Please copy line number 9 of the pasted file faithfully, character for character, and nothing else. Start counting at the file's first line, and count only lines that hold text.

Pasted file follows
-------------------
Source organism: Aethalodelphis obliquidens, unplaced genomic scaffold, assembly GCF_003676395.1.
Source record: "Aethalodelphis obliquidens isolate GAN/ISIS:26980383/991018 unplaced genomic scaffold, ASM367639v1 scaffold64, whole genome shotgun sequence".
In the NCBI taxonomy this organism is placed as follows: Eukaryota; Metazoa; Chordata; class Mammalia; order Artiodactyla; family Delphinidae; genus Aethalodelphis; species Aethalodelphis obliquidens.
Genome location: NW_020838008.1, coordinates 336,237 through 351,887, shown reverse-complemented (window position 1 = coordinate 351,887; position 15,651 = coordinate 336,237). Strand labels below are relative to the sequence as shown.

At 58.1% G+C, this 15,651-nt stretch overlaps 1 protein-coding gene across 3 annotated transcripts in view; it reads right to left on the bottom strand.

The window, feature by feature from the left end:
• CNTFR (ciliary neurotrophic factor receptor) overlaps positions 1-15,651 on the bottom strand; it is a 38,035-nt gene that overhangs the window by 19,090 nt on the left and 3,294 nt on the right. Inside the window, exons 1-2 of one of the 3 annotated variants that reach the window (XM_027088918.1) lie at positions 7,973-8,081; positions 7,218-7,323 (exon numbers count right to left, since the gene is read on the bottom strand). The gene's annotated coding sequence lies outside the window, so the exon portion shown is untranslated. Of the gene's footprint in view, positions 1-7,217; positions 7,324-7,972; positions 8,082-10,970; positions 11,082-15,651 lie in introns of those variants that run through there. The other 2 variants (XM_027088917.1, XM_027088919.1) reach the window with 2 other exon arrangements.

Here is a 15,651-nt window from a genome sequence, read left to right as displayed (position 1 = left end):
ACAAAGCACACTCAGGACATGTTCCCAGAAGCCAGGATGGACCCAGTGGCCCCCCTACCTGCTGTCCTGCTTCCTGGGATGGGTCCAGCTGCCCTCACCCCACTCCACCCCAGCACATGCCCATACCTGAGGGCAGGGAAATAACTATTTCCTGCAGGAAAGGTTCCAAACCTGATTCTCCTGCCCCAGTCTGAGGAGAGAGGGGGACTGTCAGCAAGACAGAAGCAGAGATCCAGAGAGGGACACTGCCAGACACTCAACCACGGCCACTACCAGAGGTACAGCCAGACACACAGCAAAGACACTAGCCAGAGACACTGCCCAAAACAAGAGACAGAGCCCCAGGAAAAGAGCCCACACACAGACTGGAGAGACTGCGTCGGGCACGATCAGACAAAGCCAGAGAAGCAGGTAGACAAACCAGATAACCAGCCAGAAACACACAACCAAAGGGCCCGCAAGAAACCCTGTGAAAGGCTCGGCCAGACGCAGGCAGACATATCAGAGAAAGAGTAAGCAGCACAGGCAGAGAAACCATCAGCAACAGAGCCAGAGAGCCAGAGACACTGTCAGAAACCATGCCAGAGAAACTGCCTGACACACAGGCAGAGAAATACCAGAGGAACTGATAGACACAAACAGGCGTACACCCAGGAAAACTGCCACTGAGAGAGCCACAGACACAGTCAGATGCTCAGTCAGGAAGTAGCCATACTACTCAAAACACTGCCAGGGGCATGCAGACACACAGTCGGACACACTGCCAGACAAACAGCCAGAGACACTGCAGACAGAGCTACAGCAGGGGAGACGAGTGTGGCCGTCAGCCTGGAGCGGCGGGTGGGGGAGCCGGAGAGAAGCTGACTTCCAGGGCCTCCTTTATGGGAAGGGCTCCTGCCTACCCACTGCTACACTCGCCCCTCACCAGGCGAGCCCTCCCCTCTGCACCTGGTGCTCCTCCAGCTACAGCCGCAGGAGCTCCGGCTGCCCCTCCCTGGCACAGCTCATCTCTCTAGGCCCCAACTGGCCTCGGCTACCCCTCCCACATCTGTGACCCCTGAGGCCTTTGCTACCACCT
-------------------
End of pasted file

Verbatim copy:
ACAAAGCACACTCAGGACATGTTCCCAGAAGCCAGGATGGACCCAGTGGCCCCCCTACCTGCTGTCCTGCTTCCTGGGATGGGTCCAGCTGCCCTCACCCCACTCCACCCCAGCACATGCCCATACCTGAGGGCAGGGAAATAACTATTTCCTGCAGGAAAGGTTCCAAACCTGATTCTCCTGCCCCAGTCTGAGGAGAGAGGGGGACTGTCAGCAAGACAGAAGCAGAGATCCAGAGAGGGACACTGCCAGACACTCAACCACGGCCACTACCAGAGGTACAGCCAGACACACAGCAAAGACACTAGCCAGAGACACTGCCCAAAACAAGAGACAGAGCCCCAGGAAAAGAGCCCACACACAGACTGGAGAGACTGCGTCGGGCACGATCAGACAAAGCCAGAGAAGCAGGTAGACAAACCAGATAACCAGCCAGAAACACACAACCAAAGGGCCCGCAAGAAACCCTGTGAAAGGCTCGGCCAGACGCAGGCAGACATATCAGAGAAAGAGTAAGCAGCACAGGCAGAGAAACCATCAGCAACAGAGCCAGAGAGCCAGAGACACTGTCAGAAACCATGCCAGAGAAACTGCCTGACACACAGGCAGAGAAATACCAGAGGAACTGATAGACACAAACAGGCGTACACCCAGGAAAACTGCCACTGAGAGAGCCACAGACACAGTCAGATGCTCAGTCAGGAAGTAGCCATACTACTCAAAACACTGCCAGGGGCATGCAGACACACAGTCGGACACACTGCCAGACAAACAGCCAGAGACACTGCAGACAGAGCTACAGCAGGGGAGACGAGTGTGGCCGTCAGCCTGGAGCGGCGGGTGGGGGAGCCGGAGAGAAGCTGACTTCCAGGGCCTCCTTTATGGGAAGGGCTCCTGCCTACCCACTGCTACACTCGCCCCTCACCAGGCGAGCCCTCCCCTCTGCACCTGGTGCTCCTCCAGCTACAGCCGCAGGAGCTCCGGCTGCCCCTCCCTGGCACAGCTCATCTCTCTAGGCCCCAACTGGCCTCGGCTACCCCTCCCACATCTGTGACCCCTGAGGCCTTTGCTACCACCT